The Hockey World Cup trophy was designed by the Bashir Moojid and created by the Pakistani Army. On March 27, 1971, in Brussels, the trophy was formally handed to FIH President Rene Frank by Mr H.E Masood, the Pakistani Ambassador to Belgium. The trophy consists of a silver cup with an intricate floral design, surmounted by a globe of the world in silver and gold, placed on a high blade base inlaid with ivory. At its peak is a model hockey stick and ball. Without its base, the trophy stands 120.85 mm (4.758 in) high. Including the base, the trophy stands 650 mm (26 in). It weighs 11,560 g (408 oz), including 895 g (31.6 oz) of gold, 6,815 g (240.4 oz) of silver, 350 g (12 oz) of ivory and 3,500 g (120 oz) of teak.[7]


The Hockey World Cup consists of a qualification stage and a final tournament stage. The format for each stage is the same.


The qualification stage has been a part of the Hockey World Cup since 1977. All participating teams play in the qualification round. The teams divide into two or more pools and compete for a berth in the final tournament. The top two teams are automatically qualified and the rest of the berths are decided in playoffs.

Final tournament

The final tournament features the continental champions and other qualified teams. Sometimes it also features the winners of the Summer Olympics' hockey competition or the continental runners-up. The teams divide into pools once more and play a round robin tournament. The composition of the pools is determined using the current world rankings. The top two teams in each pool play in the semifinals for a place in the final. The bottom two teams in the semifinals have a third place playoff. The rest of the teams have playoffs to determine their final positions. If they are third or fourth in their pool, they play for fifth place; if they are fifth or sixth in their pool, they play for ninth place.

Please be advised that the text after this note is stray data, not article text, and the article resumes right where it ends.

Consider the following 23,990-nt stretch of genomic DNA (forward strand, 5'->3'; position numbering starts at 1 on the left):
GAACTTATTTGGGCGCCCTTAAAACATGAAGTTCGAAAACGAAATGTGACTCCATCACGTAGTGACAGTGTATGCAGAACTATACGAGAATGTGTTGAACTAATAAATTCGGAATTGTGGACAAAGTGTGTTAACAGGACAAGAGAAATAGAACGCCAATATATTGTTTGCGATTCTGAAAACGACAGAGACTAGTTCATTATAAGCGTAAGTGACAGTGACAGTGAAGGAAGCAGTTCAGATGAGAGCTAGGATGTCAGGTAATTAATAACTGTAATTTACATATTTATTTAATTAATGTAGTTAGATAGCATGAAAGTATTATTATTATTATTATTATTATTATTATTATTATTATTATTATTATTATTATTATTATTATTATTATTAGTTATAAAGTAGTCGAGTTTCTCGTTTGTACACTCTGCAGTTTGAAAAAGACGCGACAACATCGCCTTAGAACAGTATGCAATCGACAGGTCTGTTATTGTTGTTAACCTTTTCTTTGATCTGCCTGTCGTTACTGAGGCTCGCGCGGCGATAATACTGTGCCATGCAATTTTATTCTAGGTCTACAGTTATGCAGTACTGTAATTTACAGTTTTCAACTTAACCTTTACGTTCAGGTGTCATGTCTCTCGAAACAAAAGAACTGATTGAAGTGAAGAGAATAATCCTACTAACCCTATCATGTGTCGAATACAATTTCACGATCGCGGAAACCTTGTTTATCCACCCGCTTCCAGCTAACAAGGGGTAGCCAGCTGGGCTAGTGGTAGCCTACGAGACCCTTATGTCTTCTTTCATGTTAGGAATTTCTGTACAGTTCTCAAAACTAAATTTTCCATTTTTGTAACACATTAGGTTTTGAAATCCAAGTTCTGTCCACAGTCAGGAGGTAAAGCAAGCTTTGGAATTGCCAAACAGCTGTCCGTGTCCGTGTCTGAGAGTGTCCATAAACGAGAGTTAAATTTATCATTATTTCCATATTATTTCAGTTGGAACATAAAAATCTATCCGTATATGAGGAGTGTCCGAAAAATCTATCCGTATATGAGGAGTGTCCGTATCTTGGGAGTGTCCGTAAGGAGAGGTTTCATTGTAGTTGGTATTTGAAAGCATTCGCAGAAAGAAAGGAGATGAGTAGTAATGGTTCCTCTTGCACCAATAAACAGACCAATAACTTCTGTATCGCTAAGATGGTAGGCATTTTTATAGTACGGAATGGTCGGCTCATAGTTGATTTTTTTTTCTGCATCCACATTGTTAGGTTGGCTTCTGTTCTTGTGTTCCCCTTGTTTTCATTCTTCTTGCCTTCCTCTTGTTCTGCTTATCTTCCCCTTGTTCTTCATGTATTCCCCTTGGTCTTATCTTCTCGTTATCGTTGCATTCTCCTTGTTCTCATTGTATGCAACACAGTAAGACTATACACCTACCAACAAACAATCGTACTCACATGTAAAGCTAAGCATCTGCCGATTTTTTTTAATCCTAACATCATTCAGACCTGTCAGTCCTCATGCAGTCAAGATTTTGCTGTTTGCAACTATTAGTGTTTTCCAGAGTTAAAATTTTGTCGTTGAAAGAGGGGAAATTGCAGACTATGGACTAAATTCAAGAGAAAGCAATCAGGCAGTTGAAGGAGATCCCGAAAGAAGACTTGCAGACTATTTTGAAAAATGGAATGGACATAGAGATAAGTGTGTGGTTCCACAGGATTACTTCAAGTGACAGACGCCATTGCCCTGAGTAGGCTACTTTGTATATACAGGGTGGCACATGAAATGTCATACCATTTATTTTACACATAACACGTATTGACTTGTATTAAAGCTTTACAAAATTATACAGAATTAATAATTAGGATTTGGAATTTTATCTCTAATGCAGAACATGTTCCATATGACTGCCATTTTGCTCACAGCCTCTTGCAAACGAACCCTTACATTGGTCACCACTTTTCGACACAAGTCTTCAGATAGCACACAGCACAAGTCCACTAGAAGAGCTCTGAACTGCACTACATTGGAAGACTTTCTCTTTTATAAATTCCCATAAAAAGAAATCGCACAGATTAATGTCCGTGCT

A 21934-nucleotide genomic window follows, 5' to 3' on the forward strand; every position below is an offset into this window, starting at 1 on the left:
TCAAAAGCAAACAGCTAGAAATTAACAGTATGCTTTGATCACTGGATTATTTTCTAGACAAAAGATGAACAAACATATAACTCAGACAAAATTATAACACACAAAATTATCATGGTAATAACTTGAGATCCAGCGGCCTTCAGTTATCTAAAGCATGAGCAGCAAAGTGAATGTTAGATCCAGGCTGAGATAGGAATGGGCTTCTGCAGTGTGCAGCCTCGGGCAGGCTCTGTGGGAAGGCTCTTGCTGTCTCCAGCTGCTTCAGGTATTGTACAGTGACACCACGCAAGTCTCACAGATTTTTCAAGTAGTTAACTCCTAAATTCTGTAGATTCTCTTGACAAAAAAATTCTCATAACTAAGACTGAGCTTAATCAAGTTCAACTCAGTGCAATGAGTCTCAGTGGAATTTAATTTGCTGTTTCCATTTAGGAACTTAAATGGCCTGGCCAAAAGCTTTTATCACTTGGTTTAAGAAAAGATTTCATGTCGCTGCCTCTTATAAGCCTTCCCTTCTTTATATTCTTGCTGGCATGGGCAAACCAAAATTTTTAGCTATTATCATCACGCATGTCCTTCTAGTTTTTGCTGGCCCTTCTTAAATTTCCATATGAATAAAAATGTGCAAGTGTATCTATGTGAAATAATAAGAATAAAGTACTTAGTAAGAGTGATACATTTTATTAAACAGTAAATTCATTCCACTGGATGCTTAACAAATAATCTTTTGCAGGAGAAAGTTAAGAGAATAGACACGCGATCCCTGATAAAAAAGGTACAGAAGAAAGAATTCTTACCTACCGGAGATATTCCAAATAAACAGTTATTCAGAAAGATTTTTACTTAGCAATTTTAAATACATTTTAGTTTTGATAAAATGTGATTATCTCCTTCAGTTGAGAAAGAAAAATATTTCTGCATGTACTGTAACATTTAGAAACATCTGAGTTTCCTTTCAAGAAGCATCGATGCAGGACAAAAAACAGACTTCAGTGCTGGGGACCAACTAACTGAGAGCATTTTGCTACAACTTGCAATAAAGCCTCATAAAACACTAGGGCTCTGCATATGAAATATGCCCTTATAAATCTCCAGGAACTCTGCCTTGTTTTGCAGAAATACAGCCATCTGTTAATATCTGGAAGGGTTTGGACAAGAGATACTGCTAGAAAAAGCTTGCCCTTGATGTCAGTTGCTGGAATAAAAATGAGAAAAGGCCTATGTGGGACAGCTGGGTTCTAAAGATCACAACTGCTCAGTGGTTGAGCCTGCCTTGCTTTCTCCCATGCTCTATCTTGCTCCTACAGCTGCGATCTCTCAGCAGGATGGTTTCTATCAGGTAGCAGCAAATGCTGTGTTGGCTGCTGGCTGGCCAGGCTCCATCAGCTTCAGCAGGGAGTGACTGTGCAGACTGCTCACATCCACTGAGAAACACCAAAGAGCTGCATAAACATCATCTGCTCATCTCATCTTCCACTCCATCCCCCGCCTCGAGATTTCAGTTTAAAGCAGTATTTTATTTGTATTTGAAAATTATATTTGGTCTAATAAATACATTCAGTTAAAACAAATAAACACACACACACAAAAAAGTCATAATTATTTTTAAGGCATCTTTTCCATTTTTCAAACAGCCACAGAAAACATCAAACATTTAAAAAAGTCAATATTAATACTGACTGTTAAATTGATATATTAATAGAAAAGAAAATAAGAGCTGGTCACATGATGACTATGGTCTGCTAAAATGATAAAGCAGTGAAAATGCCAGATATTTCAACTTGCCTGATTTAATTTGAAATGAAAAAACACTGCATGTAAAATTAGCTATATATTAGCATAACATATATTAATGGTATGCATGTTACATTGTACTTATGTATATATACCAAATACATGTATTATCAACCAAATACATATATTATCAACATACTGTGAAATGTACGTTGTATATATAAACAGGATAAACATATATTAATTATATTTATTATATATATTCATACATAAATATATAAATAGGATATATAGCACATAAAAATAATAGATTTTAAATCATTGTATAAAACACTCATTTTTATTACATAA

Year Host Final Third place match
Winner Score Runner-up Third place Score Fourth place
Barcelona, Spain Template:Fh-big 1–0 Template:Fh-big Template:Fh-big 2–1
after extra time
Amstelveen, Netherlands Template:Fh-big 2–2
Penalty strokes
Template:Fh-big Template:Fh-big 1–0 Template:Fh-big
Kuala Lumpur, Malaysia Template:Fh-big 2–1 Template:Fh-big Template:Fh-big 4–0 Template:Fh-big
Buenos Aires, Argentina Template:Fh-big 3–2 Template:Fh-big Template:Fh-big 4–3 Template:Fh-big
Bombay, India Template:Fh-big 3–1 Template:Fh-big Template:Fh-big 4–2 Template:Fh-big
London, England Template:Fh-big 2–1 Template:Fh-big Template:Fh-big 3–2
after extra time
Lahore, Pakistan Template:Fh-big 3–1 Template:Fh-big Template:Fh-big 2–1
after extra time
Sydney, Australia Template:Fh-big 1–1
Penalty strokes
Template:Fh-big Template:Fh-big 5–2 Template:Fh-big
Utrecht, Netherlands Template:Fh-big 3–2
after extra time
Template:Fh-big Template:Fh-big 1–0 Template:Fh-big
Kuala Lumpur, Malaysia Template:Fh-big 2–1 Template:Fh-big Template:Fh-big 2–1
after extra time
Mönchengladbach, Germany Template:Fh-big 4–3 Template:Fh-big Template:Fh-big 3–2
after extra time
New Delhi, India Template:Fh-big 2–1 Template:Fh-big Template:Fh-big 4–3 Template:Fh-big
The Hague, Netherlands Template:Fh-big 6–1 Template:Fh-big Template:Fh-big 2–0 Template:Fh-big
Bhubaneswar, India

Successful national teams

Field Hockey Titles

Twenty-four teams have qualified for a Hockey World Cup. Of these, eleven teams have made it to the semifinals. Seven teams have made it through to the finals. To date, Pakistan has been the most successful team in the World Cup, with four titles from six appearances in the final. The Netherlands have also been successful, with three titles from six appearances in the final.